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N Engl J Med. 2015 Jun 11;372(24):2316-25. doi: 10.1056/NEJMoa1406038.

Mobile-phone dispatch of laypersons for CPR in out-of-hospital cardiac arrest.

Author information

  • 1From the Department of Medicine, Center for Resuscitation Science, Karolinska Institutet, Solna (M. Ringh, J.H., M.J., D.F., P.N., I.H.-A., G.R., L.S.), the Department of Clinical Sciences, Danderyd University Hospital, Karolinska Institutet, Danderyd (M. Rosenqvist), and the Department of Clinical Science and Education, Karolinska Institutet, Södersjukhuset (H.J.-P.) - all in Stockholm.

Abstract

BACKGROUND:

Cardiopulmonary resuscitation (CPR) performed by bystanders is associated with increased survival rates among persons with out-of-hospital cardiac arrest. We investigated whether rates of bystander-initiated CPR could be increased with the use of a mobile-phone positioning system that could instantly locate mobile-phone users and dispatch lay volunteers who were trained in CPR to a patient nearby with out-of-hospital cardiac arrest.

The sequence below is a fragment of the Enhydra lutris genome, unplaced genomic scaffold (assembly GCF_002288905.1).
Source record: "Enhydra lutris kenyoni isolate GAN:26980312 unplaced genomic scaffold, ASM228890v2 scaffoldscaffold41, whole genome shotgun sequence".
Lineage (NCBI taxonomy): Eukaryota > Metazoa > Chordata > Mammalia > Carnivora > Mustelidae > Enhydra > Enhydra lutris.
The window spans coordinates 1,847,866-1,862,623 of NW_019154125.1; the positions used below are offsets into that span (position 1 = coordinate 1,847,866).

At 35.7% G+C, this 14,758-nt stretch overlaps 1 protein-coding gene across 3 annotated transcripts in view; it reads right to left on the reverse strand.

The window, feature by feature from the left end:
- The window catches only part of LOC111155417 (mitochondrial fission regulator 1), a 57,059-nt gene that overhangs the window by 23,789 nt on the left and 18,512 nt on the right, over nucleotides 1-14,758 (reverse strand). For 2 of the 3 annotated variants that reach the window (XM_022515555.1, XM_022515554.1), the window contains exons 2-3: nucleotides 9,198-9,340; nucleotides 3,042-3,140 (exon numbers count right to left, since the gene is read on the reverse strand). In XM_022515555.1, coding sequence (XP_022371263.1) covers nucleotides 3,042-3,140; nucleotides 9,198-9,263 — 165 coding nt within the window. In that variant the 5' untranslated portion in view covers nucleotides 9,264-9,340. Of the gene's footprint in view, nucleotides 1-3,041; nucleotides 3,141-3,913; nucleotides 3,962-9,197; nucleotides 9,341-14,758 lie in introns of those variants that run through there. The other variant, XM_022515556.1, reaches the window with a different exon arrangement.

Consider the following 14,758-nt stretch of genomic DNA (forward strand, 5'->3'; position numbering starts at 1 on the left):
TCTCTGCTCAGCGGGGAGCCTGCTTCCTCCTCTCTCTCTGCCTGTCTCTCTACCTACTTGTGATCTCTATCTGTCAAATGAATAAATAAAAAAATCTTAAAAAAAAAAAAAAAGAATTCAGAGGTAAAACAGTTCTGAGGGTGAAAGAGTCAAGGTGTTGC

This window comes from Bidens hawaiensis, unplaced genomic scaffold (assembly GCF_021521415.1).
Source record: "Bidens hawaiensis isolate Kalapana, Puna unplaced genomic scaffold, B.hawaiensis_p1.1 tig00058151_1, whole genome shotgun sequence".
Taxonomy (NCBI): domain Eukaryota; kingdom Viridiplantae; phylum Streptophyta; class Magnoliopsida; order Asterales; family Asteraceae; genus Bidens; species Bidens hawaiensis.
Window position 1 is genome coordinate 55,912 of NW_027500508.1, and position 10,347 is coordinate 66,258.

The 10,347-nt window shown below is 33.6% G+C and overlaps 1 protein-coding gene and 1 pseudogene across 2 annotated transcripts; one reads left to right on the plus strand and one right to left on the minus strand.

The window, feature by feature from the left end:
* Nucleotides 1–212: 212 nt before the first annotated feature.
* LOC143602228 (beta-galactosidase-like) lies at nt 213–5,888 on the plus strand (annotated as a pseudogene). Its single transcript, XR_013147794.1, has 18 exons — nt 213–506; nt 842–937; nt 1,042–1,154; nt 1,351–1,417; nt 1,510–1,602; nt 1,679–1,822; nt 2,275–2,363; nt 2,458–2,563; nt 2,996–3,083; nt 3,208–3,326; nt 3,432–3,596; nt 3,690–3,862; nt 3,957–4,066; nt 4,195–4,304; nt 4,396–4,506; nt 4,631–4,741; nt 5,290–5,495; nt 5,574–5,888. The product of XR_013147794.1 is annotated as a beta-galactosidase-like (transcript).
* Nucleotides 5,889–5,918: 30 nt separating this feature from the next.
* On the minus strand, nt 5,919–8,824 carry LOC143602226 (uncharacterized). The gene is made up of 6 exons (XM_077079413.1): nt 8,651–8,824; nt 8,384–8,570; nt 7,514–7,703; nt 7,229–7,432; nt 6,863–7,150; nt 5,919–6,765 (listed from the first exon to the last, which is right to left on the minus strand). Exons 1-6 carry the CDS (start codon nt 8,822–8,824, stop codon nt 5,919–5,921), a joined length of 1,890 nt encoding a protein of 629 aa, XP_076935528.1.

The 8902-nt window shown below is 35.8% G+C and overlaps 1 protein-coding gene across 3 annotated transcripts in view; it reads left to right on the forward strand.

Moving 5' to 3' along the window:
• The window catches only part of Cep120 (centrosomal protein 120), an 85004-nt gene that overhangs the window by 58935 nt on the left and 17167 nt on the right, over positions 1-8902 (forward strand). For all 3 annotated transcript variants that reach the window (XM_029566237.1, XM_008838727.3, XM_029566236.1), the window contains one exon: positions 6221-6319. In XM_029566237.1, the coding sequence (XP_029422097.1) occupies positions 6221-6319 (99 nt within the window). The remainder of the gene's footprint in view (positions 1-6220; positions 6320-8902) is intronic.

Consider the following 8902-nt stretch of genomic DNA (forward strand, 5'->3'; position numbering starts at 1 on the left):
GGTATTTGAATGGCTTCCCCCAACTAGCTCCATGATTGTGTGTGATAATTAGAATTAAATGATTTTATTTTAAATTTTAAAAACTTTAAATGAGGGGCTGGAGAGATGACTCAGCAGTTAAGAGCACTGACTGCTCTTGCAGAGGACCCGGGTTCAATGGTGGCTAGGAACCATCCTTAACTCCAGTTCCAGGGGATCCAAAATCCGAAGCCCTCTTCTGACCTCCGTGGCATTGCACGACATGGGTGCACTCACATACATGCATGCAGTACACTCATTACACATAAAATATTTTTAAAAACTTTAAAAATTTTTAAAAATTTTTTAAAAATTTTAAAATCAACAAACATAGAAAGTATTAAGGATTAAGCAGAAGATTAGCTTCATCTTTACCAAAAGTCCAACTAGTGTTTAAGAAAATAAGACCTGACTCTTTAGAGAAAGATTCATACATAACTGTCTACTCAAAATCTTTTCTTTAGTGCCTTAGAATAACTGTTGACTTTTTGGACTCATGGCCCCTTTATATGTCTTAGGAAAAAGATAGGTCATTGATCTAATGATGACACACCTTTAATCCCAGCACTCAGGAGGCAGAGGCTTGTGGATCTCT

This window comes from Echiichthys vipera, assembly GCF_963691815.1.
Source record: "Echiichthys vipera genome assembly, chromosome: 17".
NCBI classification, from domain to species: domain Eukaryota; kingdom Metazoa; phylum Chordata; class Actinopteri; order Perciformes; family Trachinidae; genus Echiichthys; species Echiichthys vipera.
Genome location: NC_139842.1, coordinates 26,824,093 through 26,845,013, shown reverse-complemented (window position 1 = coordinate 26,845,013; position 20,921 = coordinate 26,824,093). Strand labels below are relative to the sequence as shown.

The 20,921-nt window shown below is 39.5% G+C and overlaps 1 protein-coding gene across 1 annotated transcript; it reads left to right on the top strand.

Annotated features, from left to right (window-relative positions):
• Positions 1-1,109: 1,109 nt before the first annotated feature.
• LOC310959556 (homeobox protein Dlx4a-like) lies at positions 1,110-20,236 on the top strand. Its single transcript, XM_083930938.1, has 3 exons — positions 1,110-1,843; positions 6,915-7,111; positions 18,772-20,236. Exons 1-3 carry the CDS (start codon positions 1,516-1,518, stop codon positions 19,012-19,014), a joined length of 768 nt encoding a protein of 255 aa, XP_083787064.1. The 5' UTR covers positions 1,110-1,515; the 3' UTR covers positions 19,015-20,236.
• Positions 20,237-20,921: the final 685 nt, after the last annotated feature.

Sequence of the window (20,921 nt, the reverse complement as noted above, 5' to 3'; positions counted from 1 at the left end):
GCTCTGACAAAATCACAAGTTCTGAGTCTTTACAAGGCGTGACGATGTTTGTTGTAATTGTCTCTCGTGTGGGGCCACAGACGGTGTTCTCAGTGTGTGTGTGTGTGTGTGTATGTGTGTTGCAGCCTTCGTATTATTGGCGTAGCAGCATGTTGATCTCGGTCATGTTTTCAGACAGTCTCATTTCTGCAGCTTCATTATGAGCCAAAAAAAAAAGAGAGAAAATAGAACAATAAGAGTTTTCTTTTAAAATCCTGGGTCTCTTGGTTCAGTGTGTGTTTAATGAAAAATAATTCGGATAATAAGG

METHODS:

We conducted a blinded, randomized, controlled trial in Stockholm from April 2012 through December 2013. A mobile-phone positioning system that was activated when ambulance, fire, and police services were dispatched was used to locate trained volunteers who were within 500 m of patients with out-of-hospital cardiac arrest; volunteers were then dispatched to the patients (the intervention group) or not dispatched to them (the control group). The primary outcome was bystander-initiated CPR before the arrival of ambulance, fire, and police services.

RESULTS:

A total of 5989 lay volunteers who were trained in CPR were recruited initially, and overall 9828 were recruited during the study. The mobile-phone positioning system was activated in 667 out-of-hospital cardiac arrests: 46% (306 patients) in the intervention group and 54% (361 patients) in the control group. The rate of bystander-initiated CPR was 62% (188 of 305 patients) in the intervention group and 48% (172 of 360 patients) in the control group (absolute difference for intervention vs. control, 14 percentage points; 95% confidence interval, 6 to 21; P<0.001).

CONCLUSIONS:

A mobile-phone positioning system to dispatch lay volunteers who were trained in CPR was associated with significantly increased rates of bystander-initiated CPR among persons with out-of-hospital cardiac arrest. (Funded by the Swedish Heart-Lung Foundation and Stockholm County; ClinicalTrials.gov number, NCT01789554.).

PMID:
26061836
[PubMed - indexed for MEDLINE]
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